In this fifth and last example, we see Dundee United in their game against Livingston. The corner is taken from the left side from a left-footed player, meaning the ball will swing out rather than in. The ball will turn away from the six-yard box and the runners want to move into the area that is deeper than when the ball would swing in.

We have a player for the short pass option on the left who would swing it when given the ball. There is a player outside the penalty area who is there for the cleared balls and the rest-defence. We have one player in the six-yard box pinned against the keeper and a man-marker, two players just outside the six-yard box, and two players deeper inside the penalty area.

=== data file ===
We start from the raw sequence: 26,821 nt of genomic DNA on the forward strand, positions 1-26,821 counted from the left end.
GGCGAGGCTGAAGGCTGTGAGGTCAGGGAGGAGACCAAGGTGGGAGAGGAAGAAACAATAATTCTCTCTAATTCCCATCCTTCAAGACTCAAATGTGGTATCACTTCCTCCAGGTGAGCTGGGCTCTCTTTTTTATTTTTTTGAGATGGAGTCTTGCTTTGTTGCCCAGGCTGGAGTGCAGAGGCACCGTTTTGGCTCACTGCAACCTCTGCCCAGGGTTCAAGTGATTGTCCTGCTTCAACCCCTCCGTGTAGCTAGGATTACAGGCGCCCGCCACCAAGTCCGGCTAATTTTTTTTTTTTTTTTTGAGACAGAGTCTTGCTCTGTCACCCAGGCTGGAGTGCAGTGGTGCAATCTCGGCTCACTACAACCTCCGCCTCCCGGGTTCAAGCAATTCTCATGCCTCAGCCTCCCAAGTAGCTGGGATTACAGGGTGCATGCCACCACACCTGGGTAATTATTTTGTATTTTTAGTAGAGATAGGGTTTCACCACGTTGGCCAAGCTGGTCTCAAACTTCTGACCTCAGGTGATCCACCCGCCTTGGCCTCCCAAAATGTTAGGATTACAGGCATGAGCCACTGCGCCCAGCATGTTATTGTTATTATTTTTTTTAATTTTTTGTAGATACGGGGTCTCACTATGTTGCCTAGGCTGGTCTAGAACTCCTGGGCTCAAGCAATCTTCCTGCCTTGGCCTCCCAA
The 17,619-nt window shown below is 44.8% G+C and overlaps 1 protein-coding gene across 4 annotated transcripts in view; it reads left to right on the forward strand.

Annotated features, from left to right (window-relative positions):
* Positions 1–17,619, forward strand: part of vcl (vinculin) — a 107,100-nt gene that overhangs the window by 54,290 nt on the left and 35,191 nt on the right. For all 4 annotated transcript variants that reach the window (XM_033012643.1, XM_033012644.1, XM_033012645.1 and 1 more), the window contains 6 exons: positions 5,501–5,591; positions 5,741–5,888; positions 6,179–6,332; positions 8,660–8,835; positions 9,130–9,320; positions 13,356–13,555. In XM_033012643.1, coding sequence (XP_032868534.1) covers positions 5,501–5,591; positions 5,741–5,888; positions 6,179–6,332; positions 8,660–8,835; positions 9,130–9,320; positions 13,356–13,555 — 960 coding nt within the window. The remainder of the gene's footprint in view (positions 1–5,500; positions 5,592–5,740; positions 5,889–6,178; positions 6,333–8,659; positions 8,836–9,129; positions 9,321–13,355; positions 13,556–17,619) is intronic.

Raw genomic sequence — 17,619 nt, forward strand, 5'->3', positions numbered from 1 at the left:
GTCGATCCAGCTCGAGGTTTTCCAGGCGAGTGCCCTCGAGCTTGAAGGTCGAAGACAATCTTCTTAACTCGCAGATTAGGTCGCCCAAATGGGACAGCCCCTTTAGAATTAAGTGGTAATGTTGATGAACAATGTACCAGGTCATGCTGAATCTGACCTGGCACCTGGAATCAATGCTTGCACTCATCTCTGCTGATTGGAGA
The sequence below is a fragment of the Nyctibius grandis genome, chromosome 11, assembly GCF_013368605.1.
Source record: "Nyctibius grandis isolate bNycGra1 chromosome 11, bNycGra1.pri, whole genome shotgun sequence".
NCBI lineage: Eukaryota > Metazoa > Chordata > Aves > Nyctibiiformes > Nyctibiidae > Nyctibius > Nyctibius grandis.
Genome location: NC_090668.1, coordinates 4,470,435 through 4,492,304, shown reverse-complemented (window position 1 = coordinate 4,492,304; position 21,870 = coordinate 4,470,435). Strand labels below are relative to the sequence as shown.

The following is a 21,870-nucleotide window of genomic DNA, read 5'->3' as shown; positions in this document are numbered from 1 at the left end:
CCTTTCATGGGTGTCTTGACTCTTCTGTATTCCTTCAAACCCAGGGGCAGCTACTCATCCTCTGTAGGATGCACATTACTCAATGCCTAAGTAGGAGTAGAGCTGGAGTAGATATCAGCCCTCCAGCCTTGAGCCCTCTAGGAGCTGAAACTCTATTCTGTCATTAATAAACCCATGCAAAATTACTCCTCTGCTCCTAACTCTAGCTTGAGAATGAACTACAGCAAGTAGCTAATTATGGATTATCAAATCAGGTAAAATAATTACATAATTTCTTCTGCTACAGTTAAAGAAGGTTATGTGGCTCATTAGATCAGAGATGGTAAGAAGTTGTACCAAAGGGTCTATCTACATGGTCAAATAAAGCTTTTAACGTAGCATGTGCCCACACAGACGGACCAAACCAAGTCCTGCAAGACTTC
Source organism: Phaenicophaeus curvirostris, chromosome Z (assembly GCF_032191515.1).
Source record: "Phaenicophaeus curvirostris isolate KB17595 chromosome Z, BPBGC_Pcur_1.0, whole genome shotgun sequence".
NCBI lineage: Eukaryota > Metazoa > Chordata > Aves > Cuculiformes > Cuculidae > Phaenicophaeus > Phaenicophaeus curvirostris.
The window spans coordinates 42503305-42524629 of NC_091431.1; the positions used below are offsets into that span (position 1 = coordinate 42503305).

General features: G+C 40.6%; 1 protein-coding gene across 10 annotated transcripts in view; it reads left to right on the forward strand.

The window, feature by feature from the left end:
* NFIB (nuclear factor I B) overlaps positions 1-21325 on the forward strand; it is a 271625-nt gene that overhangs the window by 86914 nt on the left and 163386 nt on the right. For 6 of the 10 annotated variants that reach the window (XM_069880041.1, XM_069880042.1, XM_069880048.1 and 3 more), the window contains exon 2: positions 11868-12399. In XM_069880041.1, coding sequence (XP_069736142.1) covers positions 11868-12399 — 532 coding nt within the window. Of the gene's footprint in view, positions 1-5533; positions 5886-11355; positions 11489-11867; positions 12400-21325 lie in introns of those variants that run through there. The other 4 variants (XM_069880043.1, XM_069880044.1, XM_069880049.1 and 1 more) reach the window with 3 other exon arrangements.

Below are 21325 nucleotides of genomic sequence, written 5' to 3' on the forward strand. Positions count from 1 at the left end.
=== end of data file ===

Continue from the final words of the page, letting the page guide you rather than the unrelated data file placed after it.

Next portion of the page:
As soon as the ball is kicked we see certain movements going forward. We see three of the four players in the penalty area move to the near post as soon as the ball is kicked. At the same time we see the other player who is in the box make a different run, as he moved to the far post anticipating the ball coming there. In this case he doesn’t make that run, but there is space for him to go into.

Final thoughts
Dundee United is an incredibly interesting team to look for corners as they have a few standard routines, but they switch it up with deep runners and positioning in the six-yard box. The breaking of units in the set-pieces formation makes it possible to confuse the opposition and gain advantage when attacking the ball from a corner.

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1 Reactie

  1. Guy Branston
    april 30, 2021 / 10:13 am

    Excellent work. Really impressive details